Abstract

The Army Research Lab conducted a persistent imaging experiment called the Spectral and Polarimetric Imagery Collection Experiment (SPICE) in 2012 and 2013 which focused on collecting and exploiting long wave infrared hyperspectral and polarimetric imagery. A part of this dataset was made for public release for research and development purposes. This thesis investigated the hyperspectral portion of this released dataset through data characterization and scene characterization of man-made and natural objects. First, the data were contrasted with MODerate resolution atmospheric TRANsmission (MODTRAN) results and found to be comparable. Instrument noise was characterized using an in-scene black panel, and was found to be comparable with the sensor manufacturer's specication. The temporal and spatial variation of certain objects in the scene were characterized. Temporal target detection was conducted on man-made objects in the scene using three target detection algorithms: spectral angle mapper (SAM), spectral matched lter (SMF) and adaptive coherence/cosine estimator (ACE). SMF produced the best results for detecting the targets when the training and testing data originated from different time periods, with a time index percentage result of 52.9%. Unsupervised and supervised classication were conducted using spectral and temporal target signatures. Temporal target signatures produced better visual classication than spectral target signature for unsupervised classication. Supervised classication yielded better results using the spectral target signatures, with a highest weighted accuracy of 99% for 7-class reference image. Four emissivity retrieval algorithms were applied on this dataset. However, the retrieved emissivities from all four methods did not represent true material emissivity and could not be used for analysis. This spectrally and temporally rich dataset enabled to conduct analysis that was not possible with other data collections. Regarding future work, applying noise-reduction techniques before applying temperature-emissivity retrieval algorithms may produce more realistic emissivity values, which could be used for target detection and material identification.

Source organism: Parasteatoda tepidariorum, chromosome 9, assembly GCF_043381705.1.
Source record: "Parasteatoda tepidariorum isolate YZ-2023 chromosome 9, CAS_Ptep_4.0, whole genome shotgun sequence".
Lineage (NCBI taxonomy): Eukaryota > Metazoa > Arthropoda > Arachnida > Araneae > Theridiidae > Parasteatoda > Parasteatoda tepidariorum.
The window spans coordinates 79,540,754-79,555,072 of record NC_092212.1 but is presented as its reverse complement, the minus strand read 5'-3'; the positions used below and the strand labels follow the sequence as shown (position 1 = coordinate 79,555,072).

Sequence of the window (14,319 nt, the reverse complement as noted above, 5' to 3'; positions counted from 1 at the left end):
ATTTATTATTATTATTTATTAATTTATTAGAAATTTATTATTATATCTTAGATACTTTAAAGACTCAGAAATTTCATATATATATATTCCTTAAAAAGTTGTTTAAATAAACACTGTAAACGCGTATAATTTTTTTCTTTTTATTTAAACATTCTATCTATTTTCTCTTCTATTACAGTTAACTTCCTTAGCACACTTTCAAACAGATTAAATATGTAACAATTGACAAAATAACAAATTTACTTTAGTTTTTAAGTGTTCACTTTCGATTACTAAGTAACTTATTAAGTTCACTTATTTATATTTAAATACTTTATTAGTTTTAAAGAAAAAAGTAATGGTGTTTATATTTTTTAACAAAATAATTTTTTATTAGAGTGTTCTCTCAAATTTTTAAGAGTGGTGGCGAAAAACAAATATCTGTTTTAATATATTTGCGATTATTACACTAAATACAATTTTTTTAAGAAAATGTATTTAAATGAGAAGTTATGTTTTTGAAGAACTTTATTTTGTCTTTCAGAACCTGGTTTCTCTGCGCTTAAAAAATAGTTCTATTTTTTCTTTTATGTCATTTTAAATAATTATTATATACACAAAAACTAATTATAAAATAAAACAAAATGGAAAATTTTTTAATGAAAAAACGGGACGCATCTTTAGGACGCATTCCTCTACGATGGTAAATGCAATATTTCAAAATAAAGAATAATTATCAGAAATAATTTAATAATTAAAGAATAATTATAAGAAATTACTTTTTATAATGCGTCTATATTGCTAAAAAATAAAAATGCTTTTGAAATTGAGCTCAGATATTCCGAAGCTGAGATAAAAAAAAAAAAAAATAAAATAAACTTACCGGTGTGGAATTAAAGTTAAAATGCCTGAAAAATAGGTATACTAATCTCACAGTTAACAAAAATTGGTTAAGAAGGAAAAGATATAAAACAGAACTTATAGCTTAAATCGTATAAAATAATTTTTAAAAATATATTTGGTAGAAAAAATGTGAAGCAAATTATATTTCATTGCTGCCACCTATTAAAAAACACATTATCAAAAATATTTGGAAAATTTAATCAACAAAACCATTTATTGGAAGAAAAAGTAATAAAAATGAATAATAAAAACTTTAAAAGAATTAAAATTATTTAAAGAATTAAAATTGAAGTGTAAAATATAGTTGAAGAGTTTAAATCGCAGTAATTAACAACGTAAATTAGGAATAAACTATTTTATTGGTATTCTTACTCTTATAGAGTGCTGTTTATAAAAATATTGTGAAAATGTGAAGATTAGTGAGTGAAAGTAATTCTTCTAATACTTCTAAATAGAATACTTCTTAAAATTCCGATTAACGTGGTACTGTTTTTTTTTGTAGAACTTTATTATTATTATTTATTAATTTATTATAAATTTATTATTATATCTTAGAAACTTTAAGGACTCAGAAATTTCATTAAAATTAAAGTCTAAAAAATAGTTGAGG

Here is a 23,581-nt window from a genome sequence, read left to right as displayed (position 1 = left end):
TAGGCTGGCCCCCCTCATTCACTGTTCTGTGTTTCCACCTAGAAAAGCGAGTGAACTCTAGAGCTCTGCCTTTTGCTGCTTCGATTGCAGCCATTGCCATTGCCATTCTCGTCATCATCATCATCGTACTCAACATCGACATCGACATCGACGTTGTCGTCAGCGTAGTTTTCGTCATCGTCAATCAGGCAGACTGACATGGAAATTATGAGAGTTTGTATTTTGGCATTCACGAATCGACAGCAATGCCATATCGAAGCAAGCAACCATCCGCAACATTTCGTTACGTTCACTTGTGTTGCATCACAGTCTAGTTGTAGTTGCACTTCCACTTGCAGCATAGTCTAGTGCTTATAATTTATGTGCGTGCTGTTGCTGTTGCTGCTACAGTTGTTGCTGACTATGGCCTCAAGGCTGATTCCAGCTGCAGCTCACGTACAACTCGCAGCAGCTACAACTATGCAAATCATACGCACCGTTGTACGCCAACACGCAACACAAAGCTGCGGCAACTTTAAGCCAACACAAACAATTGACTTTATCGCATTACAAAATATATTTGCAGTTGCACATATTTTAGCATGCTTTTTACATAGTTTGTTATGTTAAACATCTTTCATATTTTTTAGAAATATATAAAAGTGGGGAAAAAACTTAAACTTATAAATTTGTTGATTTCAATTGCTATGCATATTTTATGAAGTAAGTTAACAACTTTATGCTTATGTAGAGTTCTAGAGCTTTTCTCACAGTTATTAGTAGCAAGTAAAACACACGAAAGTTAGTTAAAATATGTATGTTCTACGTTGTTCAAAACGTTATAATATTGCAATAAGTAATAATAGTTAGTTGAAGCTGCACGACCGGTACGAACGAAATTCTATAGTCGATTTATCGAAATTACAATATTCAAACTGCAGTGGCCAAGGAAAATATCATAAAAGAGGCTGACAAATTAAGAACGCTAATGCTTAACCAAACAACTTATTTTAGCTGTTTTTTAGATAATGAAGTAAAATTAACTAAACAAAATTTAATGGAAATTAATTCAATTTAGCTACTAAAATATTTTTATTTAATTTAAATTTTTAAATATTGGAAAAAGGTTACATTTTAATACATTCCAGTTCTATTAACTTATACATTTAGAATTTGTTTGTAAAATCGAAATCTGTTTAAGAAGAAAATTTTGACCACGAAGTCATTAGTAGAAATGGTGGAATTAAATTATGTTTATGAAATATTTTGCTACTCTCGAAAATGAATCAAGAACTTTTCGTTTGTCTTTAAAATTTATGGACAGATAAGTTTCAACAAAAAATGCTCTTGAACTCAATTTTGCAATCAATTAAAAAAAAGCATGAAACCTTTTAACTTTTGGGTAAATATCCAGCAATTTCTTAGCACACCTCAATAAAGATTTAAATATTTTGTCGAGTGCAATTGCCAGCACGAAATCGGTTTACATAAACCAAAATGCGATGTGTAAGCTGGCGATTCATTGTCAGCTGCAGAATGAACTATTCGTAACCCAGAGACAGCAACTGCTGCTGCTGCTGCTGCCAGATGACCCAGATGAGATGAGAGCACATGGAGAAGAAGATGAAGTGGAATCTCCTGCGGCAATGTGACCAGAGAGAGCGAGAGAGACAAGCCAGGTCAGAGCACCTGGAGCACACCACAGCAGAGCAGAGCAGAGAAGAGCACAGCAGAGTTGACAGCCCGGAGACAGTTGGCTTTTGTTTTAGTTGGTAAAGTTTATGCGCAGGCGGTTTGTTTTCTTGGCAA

Publication Date

8-2017

Document Type

Thesis

Student Type

Graduate

Degree Name

Imaging Science (MS)

Department, Program, or Center

Chester F. Carlson Center for Imaging Science (COS)

Advisor

John Kerekes

Advisor/Committee Member

Mike Gartley

Advisor/Committee Member

Carl Salvaggio

Campus

RIT – Main Campus

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